Internet safety guide: 5 ways to help your child stay safe online

While your child is spending more time online in the classroom, they may not be learning the ins and outs of internet safety.

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How to keep your kids safe online.

You may not see it on the evening news, but the world of education technology is booming. In fact, experts say investments in the EdTech industry are poised to surpass $250 billion globally within the next three years.

The growth may be due in significant part to the ConnectED initiative, which is working to bring high-speed WiFi to every classroom in the U.S.

ConnectED is slowly revolutionizing how schools use the internet, and as such is opening the door for more companies to develop technology and software to help supplement your child’s educational curriculum.

As more teachers turn to various online educational tools to enhance traditional teaching methods, it’s important that your child knows how to stay safe online both at home and in the classroom.

Here are five ways to help.

1. Talk to your children about their digital footprint

When it comes to the web, anything that goes online stays online, so it’s important to be mindful of not only your privacy but also your child’s. Think of the internet as one vast forest where everything you do leaves a trail.

Make sure your child knows what’s ok to share online and what’s not. When in doubt, it’s best to keep things private. After all, the more information there is about a person online, the more opportunity there is to exploit.

Online awareness is especially prudent in the age of social media, where sites like Facebook have become so efficient at targeting users they’re now able to identify teens who feel insecure or anxious.

Not only that but more and more universities today are checking prospective students’ social media accounts before deciding who to accept. While that may not be an immediate issue, it could pose a problem when it comes time for your child to apply to various schools.

2. Help your kids spot the difference between safe and harmful sites

While most browsers today can alert a user when they’re visiting a potentially dangerous site, there are always a few cases that can slip through the cracks. Help your child be mindful of safe sites and recognize the harmful ones.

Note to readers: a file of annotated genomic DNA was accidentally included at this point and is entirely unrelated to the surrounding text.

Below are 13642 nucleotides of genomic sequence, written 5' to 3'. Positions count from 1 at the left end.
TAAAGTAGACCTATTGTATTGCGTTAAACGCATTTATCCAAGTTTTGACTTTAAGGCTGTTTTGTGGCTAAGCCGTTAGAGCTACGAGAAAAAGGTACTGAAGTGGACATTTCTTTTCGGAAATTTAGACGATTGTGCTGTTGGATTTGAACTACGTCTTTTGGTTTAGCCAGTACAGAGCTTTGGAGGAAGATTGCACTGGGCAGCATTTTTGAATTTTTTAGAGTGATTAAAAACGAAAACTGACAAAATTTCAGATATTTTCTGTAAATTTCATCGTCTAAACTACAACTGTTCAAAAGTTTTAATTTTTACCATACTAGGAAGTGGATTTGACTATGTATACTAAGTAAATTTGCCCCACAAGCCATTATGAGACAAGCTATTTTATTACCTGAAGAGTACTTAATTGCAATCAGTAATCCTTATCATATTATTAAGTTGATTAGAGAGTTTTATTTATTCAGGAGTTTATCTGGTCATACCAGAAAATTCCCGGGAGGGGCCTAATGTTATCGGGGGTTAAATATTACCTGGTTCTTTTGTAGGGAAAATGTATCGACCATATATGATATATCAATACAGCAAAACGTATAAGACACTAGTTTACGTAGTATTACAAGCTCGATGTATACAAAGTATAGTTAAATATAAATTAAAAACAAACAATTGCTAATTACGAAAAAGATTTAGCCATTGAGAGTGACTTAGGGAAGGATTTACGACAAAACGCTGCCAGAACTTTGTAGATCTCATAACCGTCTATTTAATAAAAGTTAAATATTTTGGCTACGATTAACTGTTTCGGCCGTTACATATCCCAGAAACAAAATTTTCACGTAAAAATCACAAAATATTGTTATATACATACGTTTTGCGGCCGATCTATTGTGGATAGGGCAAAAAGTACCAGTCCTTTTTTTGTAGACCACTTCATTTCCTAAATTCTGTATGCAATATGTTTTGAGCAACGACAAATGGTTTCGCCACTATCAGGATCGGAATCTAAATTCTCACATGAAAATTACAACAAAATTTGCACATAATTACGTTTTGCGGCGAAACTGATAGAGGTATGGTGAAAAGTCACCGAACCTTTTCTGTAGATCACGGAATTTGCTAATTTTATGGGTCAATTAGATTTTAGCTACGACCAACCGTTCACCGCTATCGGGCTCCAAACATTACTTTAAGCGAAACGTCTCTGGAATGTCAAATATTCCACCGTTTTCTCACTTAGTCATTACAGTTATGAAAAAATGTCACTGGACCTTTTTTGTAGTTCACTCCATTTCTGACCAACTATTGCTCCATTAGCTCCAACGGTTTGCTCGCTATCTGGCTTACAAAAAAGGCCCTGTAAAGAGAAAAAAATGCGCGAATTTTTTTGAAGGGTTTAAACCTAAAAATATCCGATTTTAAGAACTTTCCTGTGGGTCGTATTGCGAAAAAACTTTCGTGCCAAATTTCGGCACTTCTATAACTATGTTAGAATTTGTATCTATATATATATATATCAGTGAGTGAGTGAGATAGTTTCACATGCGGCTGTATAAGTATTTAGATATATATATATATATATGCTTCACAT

An easy way to check whether a site is safe or not is to check the URL at the top search bar. If the URL has ‘https’ in it, then the site is secure. HTTPS stands for Hypertext Transfer Protocol Security, where the ‘s’ stands for secure. If a site uses https, then chances are it’s legitimate.

3. Set up a VPN for your children

You can also add an extra level of security for your kids by using what’s known as a VPN. Short for virtual private network, VPNs are safe and legal ways to help anonymize a person’s online network and encrypt their internet connection.

By connecting to a VPN server location, a user can anonymize their connection while simultaneously browsing more securely. It may sound complicated, but in practice, VPNs are incredibly easy to use.

Most VPN services offer monthly payment plans and can cover most devices, including laptops, desktops, smartphones, and even some routers.

4. Teach your children to use stronger passwords

One of the best ways to help your child stay safe online is to teach them to use better passwords. While it may be easier to remember simple passwords like a family pet or street address, they’ve been found to be much less secure. In fact, a Google study found that the most common password habit is to use a pet’s name as a password. It’s important not to use passwords that an attacker can guess with very little research.

Passwords that are at least eight characters long and include a variety of letters and numbers are much safer than using a pet’s name. While it can be hard for a child to remember one of these passwords (much less a handful), there are tools you can use to remember for them.

Free apps like LastPass are a great resource to have. By creating what’s called a Master Key, LastPass keeps your child’s various passwords secure under lock and key. Instead of having to remember a handful of passwords, your child only needs to remember one.

5. Make sure your kid’s software is updated

The easiest way for hackers to hijack a computer is by exploiting vulnerabilities in the network’s software, a job that’s much easier when the software is out of date. Last year’s WannaCry ransomware attack, which targeted some 300,000 computers around the world, was only able to hit networks that were using outdated software.

Set aside some time to check both you and your child’s various software programs—especially the antivirus package—and make sure your various browsers and networks are up to date. After all, most updates and patches are there to help fix known security issues, so be sure to take advantage of them.

If you want to help your child stay safe online, it’s worth taking the time to spend a few minutes going over these tips.

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